How To Paint Vinyl Shutters To Look Like Wood? {2023 Updated}

Do your vinyl shutters appear dated and dull? Do you want to add some spice? Ever wonder if you could paint them? If so, you must have given some thought to how you will need to paint your vinyl shutters.

So if you’re interested in learning more about painting vinyl shutters, you’ve come to the right place. I’ve outlined every procedure, tool, and safety precaution that you need to be aware of in this article. So if you want to give your vinyl shutters a fresh look, read on below.

How To Paint Vinyl Shutters

Why Paint Your Shutters?

Simply restoring your shutters to their original colour can make your home appear younger and more valuable if they are old and faded. There’s also no need to keep them the same colour; you can repaint them as delicate accents or striking highlights to revive the exterior of your property.

You could purchase brand-new shutters in a specific hue, but it would be an expensive option and most home improvement companies only have a small number of plain-colored options. Only get new shutters if the old ones need to be replaced because you’ll need to paint them to achieve a bespoke hue regardless.

Why Paint Your Shutters?

How Much Paint Will I Require?

Let’s speak about how much paint is needed first before moving on to the process. I used nearly the entire bottle to make 8 shutters. If you’re painting over a dark hue, lighter paint colors could need more of it.

How Much Paint Will I Require?

What Type Of Paint Should Be Used On Shutters?

For this project, I used a specialized exterior paint, and even after several years, the shutters have not faded. Latex paint is also an option, but make sure it is outside paint. The paint used outdoors is designed to fade less quickly.

How To Paint Vinyl Shutters?

How To Paint Vinyl Shutters?

Before You Start

To avoid mishaps like someone knocking over the paint bucket or bumping into the ladder, it’s a good idea to set up a work area that can be cordoned off before you start. Simply removing them from the house and setting up a painting workspace in a well-ventilated garage or shed is one of the finest solutions.

Usually, plastic mounting nails or metal mounting clips are used to install vinyl shutters. The shutters can be fairly easily removed if they are mounted with metal mounting clips, but it might be preferable to paint them in place if they are mounted with plastic mounting nails. Examine your shutters and choose the best strategy for the project before you get started.

Painter’s tape must be used around the edges of the shutters if you decide to paint them while they are in place in order to prevent painting the house’s sides or the windows.

Safety Factors

Wear appropriate PPE, such as gloves, closed-toe shoes, eye protection, and other protective gear. If you’ll be painting the shutters in a confined space, such as a garage or workshop, a protective mask is also a smart idea.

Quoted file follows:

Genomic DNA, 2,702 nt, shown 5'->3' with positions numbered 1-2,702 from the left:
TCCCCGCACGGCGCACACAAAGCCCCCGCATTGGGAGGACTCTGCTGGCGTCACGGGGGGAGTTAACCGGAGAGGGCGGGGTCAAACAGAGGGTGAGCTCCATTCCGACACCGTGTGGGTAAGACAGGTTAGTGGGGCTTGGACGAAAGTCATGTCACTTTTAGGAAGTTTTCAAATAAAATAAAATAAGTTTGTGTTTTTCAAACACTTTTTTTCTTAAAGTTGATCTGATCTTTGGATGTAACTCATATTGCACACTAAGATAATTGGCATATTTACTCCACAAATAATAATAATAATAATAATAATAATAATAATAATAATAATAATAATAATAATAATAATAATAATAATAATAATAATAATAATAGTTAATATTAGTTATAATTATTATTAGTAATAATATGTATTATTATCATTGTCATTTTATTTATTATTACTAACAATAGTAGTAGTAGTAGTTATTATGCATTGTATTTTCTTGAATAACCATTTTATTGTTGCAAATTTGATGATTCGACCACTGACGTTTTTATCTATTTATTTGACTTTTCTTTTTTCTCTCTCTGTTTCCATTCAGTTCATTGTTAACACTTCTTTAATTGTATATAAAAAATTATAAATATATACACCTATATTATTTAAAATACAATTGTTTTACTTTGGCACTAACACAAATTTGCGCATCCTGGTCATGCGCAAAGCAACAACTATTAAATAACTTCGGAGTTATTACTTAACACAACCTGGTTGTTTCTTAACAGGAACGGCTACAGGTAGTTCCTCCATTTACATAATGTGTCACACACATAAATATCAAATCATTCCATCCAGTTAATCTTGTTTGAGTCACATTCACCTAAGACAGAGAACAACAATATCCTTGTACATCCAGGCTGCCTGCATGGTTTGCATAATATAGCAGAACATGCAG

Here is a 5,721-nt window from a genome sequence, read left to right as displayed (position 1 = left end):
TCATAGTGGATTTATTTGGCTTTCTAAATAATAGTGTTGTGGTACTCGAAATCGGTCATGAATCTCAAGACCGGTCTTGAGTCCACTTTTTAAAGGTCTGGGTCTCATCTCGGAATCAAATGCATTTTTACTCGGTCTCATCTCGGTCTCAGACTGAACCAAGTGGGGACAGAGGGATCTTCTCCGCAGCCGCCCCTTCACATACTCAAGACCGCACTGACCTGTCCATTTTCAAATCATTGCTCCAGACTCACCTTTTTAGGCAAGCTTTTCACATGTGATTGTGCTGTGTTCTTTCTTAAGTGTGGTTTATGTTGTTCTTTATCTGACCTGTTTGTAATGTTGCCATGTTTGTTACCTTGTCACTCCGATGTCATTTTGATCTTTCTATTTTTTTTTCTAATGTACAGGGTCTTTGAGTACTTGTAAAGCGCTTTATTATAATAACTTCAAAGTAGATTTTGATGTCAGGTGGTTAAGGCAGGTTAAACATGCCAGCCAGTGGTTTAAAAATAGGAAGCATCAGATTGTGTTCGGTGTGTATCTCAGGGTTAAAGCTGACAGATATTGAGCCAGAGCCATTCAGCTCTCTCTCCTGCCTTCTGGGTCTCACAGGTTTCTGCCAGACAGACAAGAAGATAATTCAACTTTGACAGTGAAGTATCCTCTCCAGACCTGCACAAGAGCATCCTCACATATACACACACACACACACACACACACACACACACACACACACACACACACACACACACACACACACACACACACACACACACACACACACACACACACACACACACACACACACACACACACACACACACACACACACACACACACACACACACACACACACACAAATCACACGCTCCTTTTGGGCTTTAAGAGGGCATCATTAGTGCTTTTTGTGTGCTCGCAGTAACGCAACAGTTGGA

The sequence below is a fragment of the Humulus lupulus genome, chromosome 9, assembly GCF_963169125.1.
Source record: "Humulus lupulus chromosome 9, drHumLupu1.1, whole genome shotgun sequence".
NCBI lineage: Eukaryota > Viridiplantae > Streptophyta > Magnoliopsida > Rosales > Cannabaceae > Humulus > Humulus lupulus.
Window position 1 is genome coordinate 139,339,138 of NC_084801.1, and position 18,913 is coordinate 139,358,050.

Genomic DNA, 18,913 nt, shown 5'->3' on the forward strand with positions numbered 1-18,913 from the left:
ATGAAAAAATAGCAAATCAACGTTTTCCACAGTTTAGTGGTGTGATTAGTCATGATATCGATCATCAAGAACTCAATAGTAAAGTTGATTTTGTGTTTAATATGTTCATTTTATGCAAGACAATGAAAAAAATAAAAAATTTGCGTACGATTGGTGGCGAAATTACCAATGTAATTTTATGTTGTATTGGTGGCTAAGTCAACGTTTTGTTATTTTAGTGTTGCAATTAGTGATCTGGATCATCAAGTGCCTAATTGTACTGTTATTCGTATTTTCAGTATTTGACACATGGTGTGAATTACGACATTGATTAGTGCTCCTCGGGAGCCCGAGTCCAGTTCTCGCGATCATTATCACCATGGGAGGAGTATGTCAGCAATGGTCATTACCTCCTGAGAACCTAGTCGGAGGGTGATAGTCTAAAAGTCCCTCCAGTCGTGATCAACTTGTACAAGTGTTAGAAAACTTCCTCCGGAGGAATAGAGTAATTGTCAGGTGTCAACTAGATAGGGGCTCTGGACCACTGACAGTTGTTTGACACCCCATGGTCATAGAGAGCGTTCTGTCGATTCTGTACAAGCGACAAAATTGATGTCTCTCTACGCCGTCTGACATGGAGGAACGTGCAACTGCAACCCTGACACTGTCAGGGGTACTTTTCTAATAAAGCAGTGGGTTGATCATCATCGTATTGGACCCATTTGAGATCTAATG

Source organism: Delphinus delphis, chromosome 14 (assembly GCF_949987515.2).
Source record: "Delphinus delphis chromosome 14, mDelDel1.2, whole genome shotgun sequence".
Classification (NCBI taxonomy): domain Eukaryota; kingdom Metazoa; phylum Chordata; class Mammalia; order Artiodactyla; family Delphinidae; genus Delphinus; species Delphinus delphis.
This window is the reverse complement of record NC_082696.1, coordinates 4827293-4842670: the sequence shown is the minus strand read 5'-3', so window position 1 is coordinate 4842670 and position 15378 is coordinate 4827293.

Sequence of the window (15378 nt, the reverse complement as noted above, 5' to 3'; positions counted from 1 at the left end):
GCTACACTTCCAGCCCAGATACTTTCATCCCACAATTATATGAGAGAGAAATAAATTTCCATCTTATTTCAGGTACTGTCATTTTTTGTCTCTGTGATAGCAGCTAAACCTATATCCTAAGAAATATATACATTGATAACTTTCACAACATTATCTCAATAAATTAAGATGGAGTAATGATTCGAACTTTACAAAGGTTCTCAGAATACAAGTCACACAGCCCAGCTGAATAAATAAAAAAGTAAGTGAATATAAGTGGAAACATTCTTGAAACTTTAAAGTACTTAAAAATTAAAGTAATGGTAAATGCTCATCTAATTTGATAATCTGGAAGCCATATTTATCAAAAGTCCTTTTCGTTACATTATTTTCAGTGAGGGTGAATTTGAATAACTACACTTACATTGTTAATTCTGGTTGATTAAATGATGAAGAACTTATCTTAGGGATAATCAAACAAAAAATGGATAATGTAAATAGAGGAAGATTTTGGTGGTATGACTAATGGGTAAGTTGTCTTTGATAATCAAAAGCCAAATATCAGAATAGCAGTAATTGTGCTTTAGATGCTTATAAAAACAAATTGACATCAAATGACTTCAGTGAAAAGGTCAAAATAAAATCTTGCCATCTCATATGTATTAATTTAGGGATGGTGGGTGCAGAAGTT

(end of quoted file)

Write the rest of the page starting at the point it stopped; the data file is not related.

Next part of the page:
You must take the necessary precautionary measures while working on a ladder or on the roof to access the vinyl shutters on the second level because not every set of shutters is situated on the first floor. To help minimize unintentional falls, assign a spotter to maintain stability of the ladder and think about wearing a harness that can be tied off. If you don’t feel comfortable standing on a ladder, think about hiring a painting company.

Why Should Vinyl Shutters Be Primed?

Primers are frequently used for outdoor painting in order to cover seams, conceal joints, and seal the original material. It might be a good idea to apply a primer to cover any flaws and create a solid foundation for the paint if the vinyl shutters exhibit symptoms of disintegration, extreme climate damage, or pitting. For vinyl shutters in good condition, primer is not required because the paint will cling to the vinyl surface without any issues.

What you’ll require

Resources / Tools

  • A paintbrush
  • Hacksaw
  • Pliers
  • Cloth dropped
  • Caulking gun
  • Ladder
  • Protective gloves
  • Protective eyewear
  • Protection for breathing
  • Bucket


  • Soap
  • Painter’s tape
  • Nails for mounting plastic
  • Caulking with silicone
  • Primer (optional)
  • Exterior latex paint


Step 1: Take The Vinyl Shutters Off (Optional

Simply move around the house and take the vinyl shutters off of their mounting clips if the shutters are fastened with metal mounting clips. To cut through the shutter loks on shutters that have shutter loks fitted, pull the vinyl shutter away from the wall by about an inch.

It’s crucial to use pliers to remove any residual pieces of plastic mounting nails after cutting through one to release the shutter and to seal the holes with silicone caulking. In addition to prepping the region for the reinstallation of the vinyl shutters, this aids in guarding the house against bug infestations and water damage.

Step 2: Cleaning The Shutters

Before painting window shutters, the dirt and mildew that has accumulated on them must be washed away. They can be cleaned with a garden hose or a power washer; the power washer is recommended if there is peeling paint. Vinyl, unlike wood, can be thoroughly cleaned with a power washer without causing damage.